There’s a collection of bikes in a shed in Glen Innes that showcase some interesting innovations in frame design and material use. RIDE Media is doing a series of videos about some of the work Peter Teschner has done and the stories behind his bikes.


– A blog and video, by Rob Arnold 



“In about 1999 Easton brought out a Scandium-based tube set – some people wanted to call it a ‘Scandium’ tube set. In actual fact, it had less than one percent of Scandium in the alloy… but it allowed a thinner wall, plus increased the strength by about 25 percent.”

Peter Teschner doesn’t take much prompting to talk about bikes. When he’s inside his shed/workshop, the stories flow even more easily. He’s now 69 and has been out of the bike trade for a few years while he works on a wide range of other projects, but he’s never stopped thinking about building bikes.






His place just outside of Glen Innes on the northern tablelands of NSW boasts three alpacas, some wonderful granite rocks, gorgeous sweeping views of the surrounding hills, plenty of active hares darting around the fields with surprising regularity, and many other things of interest. All of these can get Teschner talking. But it’s what’s inside the shed that really matters to him. There is a collection of memories attached to the thousands of bikes he’s built over the years.

When he starts speaking about his frames, you soon realise how significant his contribution to the industry is, even if he’s never been prone to seeking out headlines or self-promotion.

It was Peter Teschner who pioneered the use of many materials for the construction of bike frames. Scandium was one of the alloys he used and his understanding of it helped him establish a commercial arrangement with Easton when the company first came to cycling.

Not only did Teschner make bike frames with tubes supplied by the US brand, he also became the Australian agent for the cycling products from Easton. At the same time, he was also working with Columbus and Dedacciai, meaning he had access to some of the most famous tubing available to bike builders.

These business relationships were all formed because, quite simply, Teschner loves building bikes. His passion became his job in the early 1990s and before long he was making frames for riders who would go on to win national titles, world championships and Olympic medals. All the while, he continued to consider what else could be done to improve the handling traits of a bike and how it could be refined to suit the rider.

Teschner built bikes for road cyclists, triathletes, track riders, and even MTBers and BMXers. The famous ‘Croc’ frames raced by Brad Bevan are amongst the many treasures that can be found in Teschner’s shed.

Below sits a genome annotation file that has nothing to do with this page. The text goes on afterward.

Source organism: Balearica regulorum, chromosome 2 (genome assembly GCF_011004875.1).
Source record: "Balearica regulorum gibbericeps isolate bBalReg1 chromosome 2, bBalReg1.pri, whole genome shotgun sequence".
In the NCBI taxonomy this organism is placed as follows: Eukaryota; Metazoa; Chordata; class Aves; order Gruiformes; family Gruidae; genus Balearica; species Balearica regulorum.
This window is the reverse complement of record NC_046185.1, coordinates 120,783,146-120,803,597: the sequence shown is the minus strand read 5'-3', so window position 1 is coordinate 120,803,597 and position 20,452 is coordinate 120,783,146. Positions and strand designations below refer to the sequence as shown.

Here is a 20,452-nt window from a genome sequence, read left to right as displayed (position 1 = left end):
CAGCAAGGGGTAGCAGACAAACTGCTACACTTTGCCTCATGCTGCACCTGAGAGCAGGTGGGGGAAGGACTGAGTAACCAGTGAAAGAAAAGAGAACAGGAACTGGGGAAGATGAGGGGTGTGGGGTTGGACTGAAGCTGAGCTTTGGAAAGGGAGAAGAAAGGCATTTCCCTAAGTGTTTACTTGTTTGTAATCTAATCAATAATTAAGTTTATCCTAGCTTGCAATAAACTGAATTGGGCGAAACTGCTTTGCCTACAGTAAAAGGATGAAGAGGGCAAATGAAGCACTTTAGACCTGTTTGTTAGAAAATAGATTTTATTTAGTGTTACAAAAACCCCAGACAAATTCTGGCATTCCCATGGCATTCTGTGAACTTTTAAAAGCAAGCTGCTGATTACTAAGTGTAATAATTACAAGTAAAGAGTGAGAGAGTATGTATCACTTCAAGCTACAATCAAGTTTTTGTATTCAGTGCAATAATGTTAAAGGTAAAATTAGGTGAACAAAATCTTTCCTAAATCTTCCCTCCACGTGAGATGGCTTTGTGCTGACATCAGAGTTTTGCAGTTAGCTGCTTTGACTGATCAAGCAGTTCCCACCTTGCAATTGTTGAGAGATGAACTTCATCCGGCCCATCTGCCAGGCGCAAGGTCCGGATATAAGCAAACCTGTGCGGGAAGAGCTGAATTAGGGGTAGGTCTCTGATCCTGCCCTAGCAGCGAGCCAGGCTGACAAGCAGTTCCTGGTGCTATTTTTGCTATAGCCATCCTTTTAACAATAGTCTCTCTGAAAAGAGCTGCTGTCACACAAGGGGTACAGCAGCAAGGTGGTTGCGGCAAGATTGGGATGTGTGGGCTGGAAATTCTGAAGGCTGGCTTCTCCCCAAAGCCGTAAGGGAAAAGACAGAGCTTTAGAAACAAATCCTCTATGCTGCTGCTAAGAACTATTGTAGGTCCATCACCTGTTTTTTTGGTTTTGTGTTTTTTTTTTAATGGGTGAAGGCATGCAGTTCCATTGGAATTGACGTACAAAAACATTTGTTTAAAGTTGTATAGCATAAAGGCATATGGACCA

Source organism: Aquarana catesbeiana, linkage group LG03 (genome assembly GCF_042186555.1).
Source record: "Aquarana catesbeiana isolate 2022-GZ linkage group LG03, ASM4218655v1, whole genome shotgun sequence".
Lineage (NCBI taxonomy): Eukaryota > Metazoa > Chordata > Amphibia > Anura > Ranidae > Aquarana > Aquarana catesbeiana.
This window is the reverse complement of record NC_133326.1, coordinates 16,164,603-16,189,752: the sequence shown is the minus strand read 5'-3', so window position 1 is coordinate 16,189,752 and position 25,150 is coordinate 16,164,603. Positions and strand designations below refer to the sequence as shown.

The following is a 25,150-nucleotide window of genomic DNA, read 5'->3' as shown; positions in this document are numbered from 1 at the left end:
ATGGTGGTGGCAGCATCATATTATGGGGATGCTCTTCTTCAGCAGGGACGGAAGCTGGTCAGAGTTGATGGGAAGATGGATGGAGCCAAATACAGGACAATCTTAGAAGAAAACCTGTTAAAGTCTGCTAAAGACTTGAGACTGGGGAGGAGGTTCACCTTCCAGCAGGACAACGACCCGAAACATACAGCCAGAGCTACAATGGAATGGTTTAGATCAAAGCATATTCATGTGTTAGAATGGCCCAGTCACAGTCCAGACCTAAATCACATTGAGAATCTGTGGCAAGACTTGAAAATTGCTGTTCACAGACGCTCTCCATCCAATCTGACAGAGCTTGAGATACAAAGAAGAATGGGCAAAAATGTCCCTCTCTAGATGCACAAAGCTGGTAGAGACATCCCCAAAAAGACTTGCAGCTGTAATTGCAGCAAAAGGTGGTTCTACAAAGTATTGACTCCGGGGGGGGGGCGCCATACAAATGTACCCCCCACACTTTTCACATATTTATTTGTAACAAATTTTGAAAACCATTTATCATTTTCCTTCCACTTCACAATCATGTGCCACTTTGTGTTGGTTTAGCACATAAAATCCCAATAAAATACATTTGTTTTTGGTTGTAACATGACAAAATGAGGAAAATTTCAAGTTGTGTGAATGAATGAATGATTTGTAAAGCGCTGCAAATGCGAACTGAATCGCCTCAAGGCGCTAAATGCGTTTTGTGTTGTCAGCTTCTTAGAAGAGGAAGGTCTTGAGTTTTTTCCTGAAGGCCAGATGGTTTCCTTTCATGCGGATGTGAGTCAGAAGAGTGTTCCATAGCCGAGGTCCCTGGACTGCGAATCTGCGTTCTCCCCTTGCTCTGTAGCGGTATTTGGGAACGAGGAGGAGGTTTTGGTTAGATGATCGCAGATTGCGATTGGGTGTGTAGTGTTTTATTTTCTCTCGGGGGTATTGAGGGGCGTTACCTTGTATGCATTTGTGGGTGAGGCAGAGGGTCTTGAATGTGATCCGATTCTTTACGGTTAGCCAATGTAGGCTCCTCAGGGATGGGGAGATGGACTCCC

Every customer who came to his workshop would describe their needs and Teschner enjoyed figuring out ways to customise the bikes he built to suit their requirements.

There is a long list of riders who have enjoyed the results of Teschner’s work and although his business prospered, it also presented its challenges. For over 10 years, he created some of the finest bikes in Australia and then there came a need to slow things down a little and concentrate on other things in life.

He’s moved around a bit over the years he’s been building bikes. His enthusiasm for innovation took him around the world. He has collaborated with American companies, consulted for Chinese factories, and travelled extensively because of his work in the cycling trade.

Over the years, Teschner built frames for professional teams such as Mercury (and the Fuji-branded bikes ridden by the likes of Peter van Petegem, Henk Vogels, Pavel Tonkov, Chris Horner, Floyd Landis, Baden Cooke and Leon van Bon). He also established sponsorship relationships of his own, as well as creating bikes for athletes of all disciplines: road, track, MTB, BMX, triathlon, etc.

Teschner supplied bikes to the Australian national team’s under-23 program and he was a sponsor of the outfit for two years. Riders like Simon Clarke, Cameron Meyer and Wes Sulzberger were part of that development team and they raced carbon-fibre Teschner bikes before going on to join bigger teams and careers in the pro peloton.

By 2008, his focus had shifted from alloy to carbon-fibre and he consulted for a range of teams, bike companies and with factories in Asia to refine their manufacturing techniques.


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It’s difficult to try and summarise all that Peter Teschner has done over the years but, after spending a few days with him on his property in Glen Innes, RIDE Media will be presenting a series of videos showcasing his bikes. In what is essentially a tour of a most interesting shed, we get a glimpse at how an enthusiastic Australian bike builder helped create some unique products that helped riders win races.

There is a considerable legacy from Teschner’s work and, as you will see from the videos and his explanation of the bikes he’s built, there are a few surprise stories as well.

If you want to find out more about Teschner, his bikes and his work, please subscribe to RIDE Media’s YouTube channel (or revisit this page in the coming weeks) and watch the videos about Teschner’s shed. It’s a fascinating place to visit and the collection of memories that lie inside are well worth sharing.


– By Rob Arnold


Note: There are two stories already uploaded to YouTube with several more yet to come.